Monday, 24 July 2017

Labour, student debt and the BBC

The BBC are reporting with a straight face that:
'Jeremy Corbyn has insisted he did not promise to write off all student debt while appealing to young voters during the general election.

During the campaign, the Labour leader said he would "deal with" the issue of graduates burdened with debt since tuition fees rose to £9,000.

He told the BBC he had never promised to abolish all debt as Labour "were unaware of the size of it at the time".'
Let's turn back the clock to 16 May 2017, there was a piece  by, the BBC's All or nothing for Labour on tuition fees'. Here's how it started:

'Scrapping tuition fees in England is the biggest and most expensive proposal in Labour's £25bn worth of pledges for education.

Instead of fees rising to £9,250 per year in the autumn, Jeremy Corbyn is proposing a complete handbrake turn in saying that university tuition should not cost students anything.

It's a bolder step than Labour's previous leader, who two years ago opted for a halfway house of cutting fees to £6,000 - and then was accused of pleasing no-one.

This is Labour going for an all-or-nothing approach - asserting free education as a fundamental principle - and creating the starkest choice in university policy for two decades.

It's a direct appeal to younger voters - with surveys suggesting that students are more likely to vote Labour.

It makes the pitch that no-one should be deterred from university because of the cost or fear of debt.

Labour's big move on fees represents a complete of direction. Previously in government, Labour raised fees and in opposition proposed a modest reduction.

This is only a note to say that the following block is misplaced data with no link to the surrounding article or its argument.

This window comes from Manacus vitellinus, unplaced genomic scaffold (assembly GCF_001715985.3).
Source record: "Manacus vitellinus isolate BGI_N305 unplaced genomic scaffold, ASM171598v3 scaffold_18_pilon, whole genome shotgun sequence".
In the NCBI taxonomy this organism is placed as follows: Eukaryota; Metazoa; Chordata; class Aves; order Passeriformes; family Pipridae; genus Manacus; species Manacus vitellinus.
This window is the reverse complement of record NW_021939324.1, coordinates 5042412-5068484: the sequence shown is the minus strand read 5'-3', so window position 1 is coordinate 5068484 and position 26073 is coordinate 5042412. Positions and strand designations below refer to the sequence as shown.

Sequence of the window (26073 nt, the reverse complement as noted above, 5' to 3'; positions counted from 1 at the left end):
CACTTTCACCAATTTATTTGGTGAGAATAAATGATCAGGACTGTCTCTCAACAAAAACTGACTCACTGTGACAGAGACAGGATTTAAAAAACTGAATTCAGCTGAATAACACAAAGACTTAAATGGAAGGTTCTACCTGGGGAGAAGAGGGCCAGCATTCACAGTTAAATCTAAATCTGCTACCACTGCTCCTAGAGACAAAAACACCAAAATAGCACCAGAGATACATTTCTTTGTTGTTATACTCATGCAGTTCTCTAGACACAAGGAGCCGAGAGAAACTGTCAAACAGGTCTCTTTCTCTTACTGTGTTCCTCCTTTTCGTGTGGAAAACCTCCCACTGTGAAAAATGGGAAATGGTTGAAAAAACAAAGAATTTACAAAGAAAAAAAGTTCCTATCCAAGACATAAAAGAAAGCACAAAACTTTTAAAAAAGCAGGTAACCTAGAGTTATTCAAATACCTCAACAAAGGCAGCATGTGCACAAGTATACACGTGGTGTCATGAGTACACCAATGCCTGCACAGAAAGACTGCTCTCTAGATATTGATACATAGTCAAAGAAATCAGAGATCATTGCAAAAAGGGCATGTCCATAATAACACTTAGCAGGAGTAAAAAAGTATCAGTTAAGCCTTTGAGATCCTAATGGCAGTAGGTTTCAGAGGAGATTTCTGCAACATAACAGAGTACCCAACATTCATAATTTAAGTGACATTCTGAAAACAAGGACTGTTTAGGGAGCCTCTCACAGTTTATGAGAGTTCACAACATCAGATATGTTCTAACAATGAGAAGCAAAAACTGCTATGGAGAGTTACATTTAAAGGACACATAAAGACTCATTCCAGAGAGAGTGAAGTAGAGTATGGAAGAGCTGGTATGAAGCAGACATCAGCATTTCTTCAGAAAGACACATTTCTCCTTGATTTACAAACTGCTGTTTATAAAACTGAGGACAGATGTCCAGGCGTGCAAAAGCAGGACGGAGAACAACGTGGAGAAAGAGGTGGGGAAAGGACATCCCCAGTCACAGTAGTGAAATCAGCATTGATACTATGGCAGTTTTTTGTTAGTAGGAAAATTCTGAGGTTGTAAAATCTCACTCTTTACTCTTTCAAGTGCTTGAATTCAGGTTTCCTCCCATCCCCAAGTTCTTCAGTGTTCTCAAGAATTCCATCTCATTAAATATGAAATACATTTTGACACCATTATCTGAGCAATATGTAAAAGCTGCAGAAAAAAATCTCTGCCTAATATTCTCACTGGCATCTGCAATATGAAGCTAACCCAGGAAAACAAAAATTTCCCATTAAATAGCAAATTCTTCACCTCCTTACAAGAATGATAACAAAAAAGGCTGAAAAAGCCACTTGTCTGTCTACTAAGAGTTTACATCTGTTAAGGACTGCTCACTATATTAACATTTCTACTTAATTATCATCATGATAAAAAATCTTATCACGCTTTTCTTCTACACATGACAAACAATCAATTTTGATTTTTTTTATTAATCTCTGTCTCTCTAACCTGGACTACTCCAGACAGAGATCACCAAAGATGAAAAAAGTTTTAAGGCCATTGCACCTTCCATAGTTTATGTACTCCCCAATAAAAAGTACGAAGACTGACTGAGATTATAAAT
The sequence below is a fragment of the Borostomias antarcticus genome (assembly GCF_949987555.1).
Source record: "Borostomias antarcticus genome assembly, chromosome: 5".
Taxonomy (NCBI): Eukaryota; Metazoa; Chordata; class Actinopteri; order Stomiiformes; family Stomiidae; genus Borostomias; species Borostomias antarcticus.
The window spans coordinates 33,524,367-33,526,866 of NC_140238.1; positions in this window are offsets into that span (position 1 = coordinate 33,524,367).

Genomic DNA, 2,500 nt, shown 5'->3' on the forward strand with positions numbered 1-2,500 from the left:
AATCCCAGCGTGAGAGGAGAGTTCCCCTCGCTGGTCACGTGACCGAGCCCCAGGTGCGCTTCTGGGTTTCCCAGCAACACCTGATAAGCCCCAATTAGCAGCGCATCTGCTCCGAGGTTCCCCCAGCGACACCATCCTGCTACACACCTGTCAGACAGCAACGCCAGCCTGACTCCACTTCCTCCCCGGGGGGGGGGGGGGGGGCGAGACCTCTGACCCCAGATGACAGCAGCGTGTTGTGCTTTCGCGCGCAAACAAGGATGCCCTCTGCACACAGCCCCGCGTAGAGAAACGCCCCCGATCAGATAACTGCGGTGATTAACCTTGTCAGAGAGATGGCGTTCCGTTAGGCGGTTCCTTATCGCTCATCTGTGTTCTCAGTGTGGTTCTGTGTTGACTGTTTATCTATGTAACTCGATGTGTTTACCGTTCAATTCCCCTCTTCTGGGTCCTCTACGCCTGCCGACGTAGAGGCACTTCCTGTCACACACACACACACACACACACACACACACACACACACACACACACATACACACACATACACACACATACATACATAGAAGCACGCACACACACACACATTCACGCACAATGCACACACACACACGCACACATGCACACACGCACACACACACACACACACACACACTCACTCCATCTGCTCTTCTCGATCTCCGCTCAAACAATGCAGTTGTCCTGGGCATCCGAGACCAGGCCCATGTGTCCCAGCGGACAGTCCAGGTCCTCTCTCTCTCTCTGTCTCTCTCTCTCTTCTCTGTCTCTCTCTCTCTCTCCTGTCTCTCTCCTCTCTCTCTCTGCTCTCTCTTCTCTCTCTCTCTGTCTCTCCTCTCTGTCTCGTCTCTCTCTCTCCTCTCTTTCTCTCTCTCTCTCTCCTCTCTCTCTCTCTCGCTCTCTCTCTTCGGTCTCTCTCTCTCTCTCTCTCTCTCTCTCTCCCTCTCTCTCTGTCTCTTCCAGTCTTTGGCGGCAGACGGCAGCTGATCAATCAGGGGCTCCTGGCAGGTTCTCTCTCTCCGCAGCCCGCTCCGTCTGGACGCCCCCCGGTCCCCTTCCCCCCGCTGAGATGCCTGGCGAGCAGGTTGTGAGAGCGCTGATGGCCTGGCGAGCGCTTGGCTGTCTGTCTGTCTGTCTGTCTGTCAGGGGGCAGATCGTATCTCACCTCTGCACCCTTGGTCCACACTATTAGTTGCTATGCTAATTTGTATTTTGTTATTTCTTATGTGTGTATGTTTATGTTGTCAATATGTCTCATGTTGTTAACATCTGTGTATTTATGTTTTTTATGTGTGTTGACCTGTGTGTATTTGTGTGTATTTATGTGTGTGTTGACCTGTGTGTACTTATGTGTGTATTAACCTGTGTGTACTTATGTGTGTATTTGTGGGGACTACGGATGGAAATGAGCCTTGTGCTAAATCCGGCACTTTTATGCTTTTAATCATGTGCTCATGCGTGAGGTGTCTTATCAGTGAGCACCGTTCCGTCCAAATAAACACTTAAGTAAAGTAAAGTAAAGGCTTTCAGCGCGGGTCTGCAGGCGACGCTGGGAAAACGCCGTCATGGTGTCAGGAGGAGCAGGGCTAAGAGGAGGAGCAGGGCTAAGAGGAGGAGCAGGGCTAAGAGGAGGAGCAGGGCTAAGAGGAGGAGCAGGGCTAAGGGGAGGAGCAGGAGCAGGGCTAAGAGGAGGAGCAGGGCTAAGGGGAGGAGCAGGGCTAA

But they are now proposing to bulldoze the apparatus of fees, loans and repayments.'
 If this was not what Jeremy Corbyn was proposing then presumably the Labour Party protested vigorously to the BBC at the time about the BBC's misrepresentation of Labour Party policy. Can anybody provide evidence of such protests?

If there were no such protests was that because the Labour Party were happy to have their policy so misrepresented or because that was their policy?

Either way, the policy had its desired effect as an unexpectedly large turnout among students helped the Labour Party win seats such as Canterbury, which it took for the first time in 100 years, and increase its majority in cities such as Cambridge, Bristol and Leeds. Job done BBC and the Labour Party?

I wonder if the idiots who claimed that Jeremy Corbyn was a breath of fresh air with his honest attitude to politics still think that is the case?


feargalthecat said...

I am temporarily unable to forward any of your links via my Twitter account as they've closed it due to them seeing some 'automated processes' on my timeline (no, me neither). Just thought I'd drop a line of appreciation for your continuing work. Keep it up!

Not a sheep said...

Many thanks, much appreciated.